All this realization is so new I’m still trying to get my mind around it.  I’m pretty sure I want to stop playing it:  it sure doesn’t feel good for those involved, myself included.  (I realize that, at some level, it had to be satisfying some real deep need in me; otherwise why go on doing it for 30 plus years?)

Exciting and scary times.  The prospect of opting out of the game is exciting.  And scary:  the game-playing part of me says, “gee, what will I do if I don=t play that game?” or “But that’s all I know how to do!”

Incidentally, I have no regrets about having come down to Florida & having been there 3 & 1/2 months.  It all needed to happen, I’m sure of that.  And our time together was beautiful.

And something else that needs to happen is going to the first part of next week: I’m heading south again.  I’ll be driving in the van down Baja California to La Paz & taking the ferry across to mainland Mexico again.  I’m going to revisit some of the places I raced through (e.g. 3 hours in Oaxaca) and visit some of the places I chose not to make side trips to.  And drink in that delicious tropical sun & sea for a while.  I guess I’m feeling that I’d rather go to Europe in the spring, warmer weather.  (Sat.)  A feeling that’s really been reinforced by the last couple days in LA, real cool here, rainy & overcast on the beach today.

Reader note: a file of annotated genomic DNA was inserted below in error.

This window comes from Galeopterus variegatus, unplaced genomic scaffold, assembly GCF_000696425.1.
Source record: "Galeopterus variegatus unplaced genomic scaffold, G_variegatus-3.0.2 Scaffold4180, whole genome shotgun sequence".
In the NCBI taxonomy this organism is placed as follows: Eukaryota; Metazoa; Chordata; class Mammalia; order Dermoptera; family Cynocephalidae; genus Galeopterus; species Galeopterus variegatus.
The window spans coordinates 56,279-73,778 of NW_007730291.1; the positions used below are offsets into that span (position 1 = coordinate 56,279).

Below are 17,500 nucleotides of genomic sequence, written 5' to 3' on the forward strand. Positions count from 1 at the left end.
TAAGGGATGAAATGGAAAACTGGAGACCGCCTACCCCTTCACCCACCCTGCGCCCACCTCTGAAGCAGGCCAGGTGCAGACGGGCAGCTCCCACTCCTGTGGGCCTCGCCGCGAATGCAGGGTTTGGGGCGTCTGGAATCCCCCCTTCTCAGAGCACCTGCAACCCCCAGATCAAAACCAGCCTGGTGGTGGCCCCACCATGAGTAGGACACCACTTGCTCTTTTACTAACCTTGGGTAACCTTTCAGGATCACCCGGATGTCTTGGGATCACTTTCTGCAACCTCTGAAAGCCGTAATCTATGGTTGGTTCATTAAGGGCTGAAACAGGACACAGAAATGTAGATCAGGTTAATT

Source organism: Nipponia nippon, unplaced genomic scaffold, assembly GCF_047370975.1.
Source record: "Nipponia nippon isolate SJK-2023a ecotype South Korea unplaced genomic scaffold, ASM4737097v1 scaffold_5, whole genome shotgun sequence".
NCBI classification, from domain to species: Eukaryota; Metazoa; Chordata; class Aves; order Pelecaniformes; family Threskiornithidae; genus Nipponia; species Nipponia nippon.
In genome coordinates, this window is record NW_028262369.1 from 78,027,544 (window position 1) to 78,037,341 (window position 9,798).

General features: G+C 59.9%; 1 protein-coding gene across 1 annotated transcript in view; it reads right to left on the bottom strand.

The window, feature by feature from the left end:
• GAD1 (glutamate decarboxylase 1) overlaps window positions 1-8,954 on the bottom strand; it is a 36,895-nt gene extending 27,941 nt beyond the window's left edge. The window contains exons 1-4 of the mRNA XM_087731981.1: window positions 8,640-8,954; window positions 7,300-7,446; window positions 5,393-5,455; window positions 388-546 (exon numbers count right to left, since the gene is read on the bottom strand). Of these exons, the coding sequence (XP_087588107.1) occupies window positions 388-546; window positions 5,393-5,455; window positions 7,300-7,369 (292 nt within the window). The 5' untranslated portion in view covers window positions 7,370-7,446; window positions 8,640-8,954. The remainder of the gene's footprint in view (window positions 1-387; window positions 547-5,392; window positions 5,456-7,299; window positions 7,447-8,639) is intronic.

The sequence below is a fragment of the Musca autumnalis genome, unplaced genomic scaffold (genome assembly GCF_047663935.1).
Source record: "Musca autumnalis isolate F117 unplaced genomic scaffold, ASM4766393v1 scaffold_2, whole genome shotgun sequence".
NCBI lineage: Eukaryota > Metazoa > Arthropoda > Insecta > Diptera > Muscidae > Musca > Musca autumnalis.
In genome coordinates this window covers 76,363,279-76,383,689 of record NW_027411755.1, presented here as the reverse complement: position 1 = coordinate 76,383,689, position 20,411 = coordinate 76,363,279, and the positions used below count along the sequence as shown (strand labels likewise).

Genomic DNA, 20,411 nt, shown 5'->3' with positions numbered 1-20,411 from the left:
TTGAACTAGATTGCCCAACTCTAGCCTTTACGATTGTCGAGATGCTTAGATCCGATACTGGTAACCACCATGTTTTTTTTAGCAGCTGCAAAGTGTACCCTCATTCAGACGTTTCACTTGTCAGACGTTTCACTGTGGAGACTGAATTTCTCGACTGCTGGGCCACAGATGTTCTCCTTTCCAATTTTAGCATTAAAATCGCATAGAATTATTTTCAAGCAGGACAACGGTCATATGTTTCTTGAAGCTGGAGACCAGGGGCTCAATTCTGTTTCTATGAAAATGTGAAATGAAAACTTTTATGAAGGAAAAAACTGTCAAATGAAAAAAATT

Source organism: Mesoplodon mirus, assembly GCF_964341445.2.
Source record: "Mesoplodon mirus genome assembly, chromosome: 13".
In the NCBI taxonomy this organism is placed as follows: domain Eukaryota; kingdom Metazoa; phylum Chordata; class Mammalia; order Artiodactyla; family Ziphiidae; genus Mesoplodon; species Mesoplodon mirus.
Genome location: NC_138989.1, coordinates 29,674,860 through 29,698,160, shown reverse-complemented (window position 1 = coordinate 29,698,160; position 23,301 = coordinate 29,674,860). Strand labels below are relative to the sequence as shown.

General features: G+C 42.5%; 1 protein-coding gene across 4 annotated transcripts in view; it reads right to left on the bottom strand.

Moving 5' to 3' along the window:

My current thinking about my travelling is that I’ll do Mexico again until Dec. or Jan. then go to the Caribbean.  I’d love to visit Jamaica, St. Martin, Puerto Rico, etc.  And then in summer go to Europe.  Rather than going to London now, then immediately to warm weather in Africa then going back to Europe next summer.  But, it’s real hard to stay definite..  I don’t know what this does to our talking about travelling together, but if we’re supposed to, we will.  And I would love to see the Caribbean with you.

I don’t know whether I’ve told you or not: when I came out here in Aug., my first stop was San Diego, where I talked to my Aunt Cecelia (who also was my godmother) & the lawyer that drew up my mother’s will.  Cecelia, after hearing that I felt humiliated, hurt and angry about Mom’s will, said that Mom had felt all those same things & ways about what I’d done in living my life.  Which is no doubt true.  And sad, that my efforts to live & be happy were taken so personally by her, and that she chose to be so upset about them.  There’s a lesson there, for sure.

I will write you from Mexico and I’ve decided to assume you will get my letters & stop worrying about whether Gail might intercept them.

My thoughts are with you a lot.  Know that I love you.  (The thunder outside seems to punctuate my writing with an exclamation point after that sentence!!)  Allow yourself to be who you are; remember that if you were supposed to be different, you would be.

Dad

Incidentally, I asked Sheila’s lawyer how long before I get my money from the estate & he said he couldn’t be definite (you know how lawyers are) but he thought it’s be sooner than 6 mos.!

(You can write me in Mexico if you want.  I’ll be stopping in La Paz, in the state of Baja Calif. Sur and mail will be held for me if you send it c/o Lista de Correos, for that city & state.  La Paz is 1000 miles or so south of San Diego so I shouldn’t be there until at least a week or so, more like 2 weeks, after you get this.)  I’ll let you know other cities later.  The next one after La Paz will be Puerto Vallarta, but I forget the state name, but you can just check an atlas.